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If parents have to self-quarantine for COVID-19, who will care for their children?


  • Due to their heightened risk if they become infected, it is imperative that children learn from their parents why they and the whole family need to stay at home during the 14-day self-quarantine period.
  • Additionally, children must be kept apart from elderly relatives, especially those aged 70 and above, who are particularly at risk of developing severe symptoms if they become infected. Consulting with a doctor or childhood psychologist via Samitivej Virtual Hospital can help give families the peace of mind they need to successfully overcome these troubling times.


During these difficult times, as we are all facing the COVID-19 pandemic, there may be cases where both parents have, or are at-risk of, infection and must enter self-quarantine. Here are some suggestions on how to explain and discuss the matter with your children, helping them to cope with the situation while you are away.

Before going into your 14-day quarantine, clearly explain the reasons to your children in a way that they can understand, using explanations and wording appropriate to the child’s age.

  • In the case of younger preschool or kindergarten-aged children, parents should explain simply and briefly that they may be infected with a cold and need to stay away from their children for 14 days. They want everyone else in the house to be safe and don’t want anyone to catch the cold from daddy or mommy.
  • In the case of older, school-aged children or teenagers, parents can explain more about the specific reasons for the self-quarantine. They should say that the actions they are taking are a way of showing responsibility for themselves, their family, and society, and want to set an example through good deeds and positive actions.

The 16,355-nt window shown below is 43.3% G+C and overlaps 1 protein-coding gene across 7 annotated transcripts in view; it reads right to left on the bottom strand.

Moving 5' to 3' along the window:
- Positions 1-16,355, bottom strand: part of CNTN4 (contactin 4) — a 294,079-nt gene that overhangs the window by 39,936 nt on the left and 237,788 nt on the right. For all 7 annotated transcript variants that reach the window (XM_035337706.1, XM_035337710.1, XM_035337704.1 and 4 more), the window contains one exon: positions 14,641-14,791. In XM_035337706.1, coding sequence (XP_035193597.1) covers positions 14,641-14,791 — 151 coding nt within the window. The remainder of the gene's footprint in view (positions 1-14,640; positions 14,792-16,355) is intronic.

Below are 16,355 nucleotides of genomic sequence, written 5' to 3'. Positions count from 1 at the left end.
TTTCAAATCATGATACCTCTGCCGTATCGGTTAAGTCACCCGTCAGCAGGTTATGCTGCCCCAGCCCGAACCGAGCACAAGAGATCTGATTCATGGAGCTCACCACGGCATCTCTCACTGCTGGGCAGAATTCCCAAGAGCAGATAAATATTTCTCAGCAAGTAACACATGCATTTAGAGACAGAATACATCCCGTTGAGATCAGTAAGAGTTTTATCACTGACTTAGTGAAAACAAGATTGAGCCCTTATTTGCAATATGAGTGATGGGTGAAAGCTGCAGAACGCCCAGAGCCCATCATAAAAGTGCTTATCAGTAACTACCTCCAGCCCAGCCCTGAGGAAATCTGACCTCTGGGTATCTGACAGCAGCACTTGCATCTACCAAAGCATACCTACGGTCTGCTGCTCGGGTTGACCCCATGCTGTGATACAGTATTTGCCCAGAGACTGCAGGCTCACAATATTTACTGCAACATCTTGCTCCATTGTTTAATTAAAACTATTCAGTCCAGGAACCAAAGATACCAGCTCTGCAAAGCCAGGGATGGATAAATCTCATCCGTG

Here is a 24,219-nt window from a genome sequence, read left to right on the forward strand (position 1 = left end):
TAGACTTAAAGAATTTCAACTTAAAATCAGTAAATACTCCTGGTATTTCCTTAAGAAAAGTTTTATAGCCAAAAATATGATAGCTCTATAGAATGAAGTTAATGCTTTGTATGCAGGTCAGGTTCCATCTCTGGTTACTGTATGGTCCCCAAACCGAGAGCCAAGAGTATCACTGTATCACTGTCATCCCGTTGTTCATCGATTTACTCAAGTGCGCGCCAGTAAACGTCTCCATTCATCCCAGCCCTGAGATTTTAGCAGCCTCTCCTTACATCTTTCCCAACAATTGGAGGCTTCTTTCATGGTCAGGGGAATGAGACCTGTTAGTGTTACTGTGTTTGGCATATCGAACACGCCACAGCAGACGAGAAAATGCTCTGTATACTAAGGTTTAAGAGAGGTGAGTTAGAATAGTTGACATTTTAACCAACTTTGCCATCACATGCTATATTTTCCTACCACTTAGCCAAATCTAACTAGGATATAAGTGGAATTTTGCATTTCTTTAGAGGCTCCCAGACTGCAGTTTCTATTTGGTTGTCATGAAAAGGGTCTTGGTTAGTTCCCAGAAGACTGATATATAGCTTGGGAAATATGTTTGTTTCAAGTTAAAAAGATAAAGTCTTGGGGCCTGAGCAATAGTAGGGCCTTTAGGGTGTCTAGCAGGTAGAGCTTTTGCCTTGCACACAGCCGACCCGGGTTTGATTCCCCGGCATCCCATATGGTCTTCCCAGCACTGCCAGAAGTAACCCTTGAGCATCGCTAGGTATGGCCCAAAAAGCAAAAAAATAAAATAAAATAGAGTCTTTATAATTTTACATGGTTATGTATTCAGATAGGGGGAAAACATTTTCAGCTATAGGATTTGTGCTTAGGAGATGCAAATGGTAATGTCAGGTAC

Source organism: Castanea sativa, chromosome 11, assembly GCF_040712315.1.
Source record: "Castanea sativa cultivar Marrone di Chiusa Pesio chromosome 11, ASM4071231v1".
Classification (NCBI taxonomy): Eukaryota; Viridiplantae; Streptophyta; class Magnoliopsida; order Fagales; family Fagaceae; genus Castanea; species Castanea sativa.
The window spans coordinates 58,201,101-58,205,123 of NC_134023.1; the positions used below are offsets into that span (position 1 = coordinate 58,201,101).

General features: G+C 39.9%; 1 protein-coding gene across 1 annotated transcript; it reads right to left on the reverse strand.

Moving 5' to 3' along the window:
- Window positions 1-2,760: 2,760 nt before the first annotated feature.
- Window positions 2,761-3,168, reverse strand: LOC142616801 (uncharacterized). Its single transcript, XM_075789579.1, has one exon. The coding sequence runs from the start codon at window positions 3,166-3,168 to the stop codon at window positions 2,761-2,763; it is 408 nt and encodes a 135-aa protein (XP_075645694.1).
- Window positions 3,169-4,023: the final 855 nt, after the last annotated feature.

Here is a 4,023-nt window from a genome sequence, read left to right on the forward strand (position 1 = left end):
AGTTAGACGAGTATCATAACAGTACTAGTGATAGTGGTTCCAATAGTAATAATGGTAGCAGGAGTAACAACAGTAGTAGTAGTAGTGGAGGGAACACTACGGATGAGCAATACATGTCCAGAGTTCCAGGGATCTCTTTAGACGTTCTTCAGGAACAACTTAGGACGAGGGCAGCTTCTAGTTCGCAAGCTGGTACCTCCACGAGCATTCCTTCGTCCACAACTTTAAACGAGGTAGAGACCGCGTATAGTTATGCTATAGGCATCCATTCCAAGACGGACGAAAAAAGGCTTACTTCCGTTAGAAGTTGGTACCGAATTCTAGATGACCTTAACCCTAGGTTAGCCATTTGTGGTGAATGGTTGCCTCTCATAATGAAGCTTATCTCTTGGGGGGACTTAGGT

Make sure to emphasize to children that daddy and mommy are not seriously ill, and that by taking these quarantine steps they and everyone else is less likely to catch any sickness from you. Make sure they understand that after the 14 days have passed, the family can go back to living together as before, and that, in the meantime, there will be people there who they know, like their grandparents, uncles and aunts, or other people you trust to look after them. Tell them that whenever you miss each other you can keep in touch through social media and by video-call.

Your attitude and demeanor is key. Try not to show anxiety or wear a sad face. Tell yourself and your children with confidence that self-quarantine is the best, most appropriate action to take right now. There are times when we must have patience and endure certain difficulties or give up things we want or desire. You will want to be close to, and care for, your children, and your children will desire to be with you. However, for everyone’s best in the long-term, everyone in the family must be patient and stay strong so that you can get through this difficult time together. In general, children will easily adjust to living for 14 days without their parents without developing any psychological or emotional problems. Once you return from this short-term separation you will be together and happy just as you were before.

In certain rare cases, if your child has issues with anxiety or depression, or starts to display symptoms such as separating from others, crying often, a lack of appetite, difficulty sleeping, irritability, frequent whining, or throwing fits to the point that the adults caring for them are unable to handle the situation, consulting a developmental pediatrician or child psychiatrist may be helpful. These professionals can help to identify any factors that may contribute to the child’s extreme reactions to separation from their parents, and they can help advise relatives or guardians on steps to take and ways to handle the child’s outbursts in a rational, appropriate manner. Consulting a doctor or childhood psychologist through our online Virtual Hospital can give your family the peace of mind to successfully navigate these troubling times.

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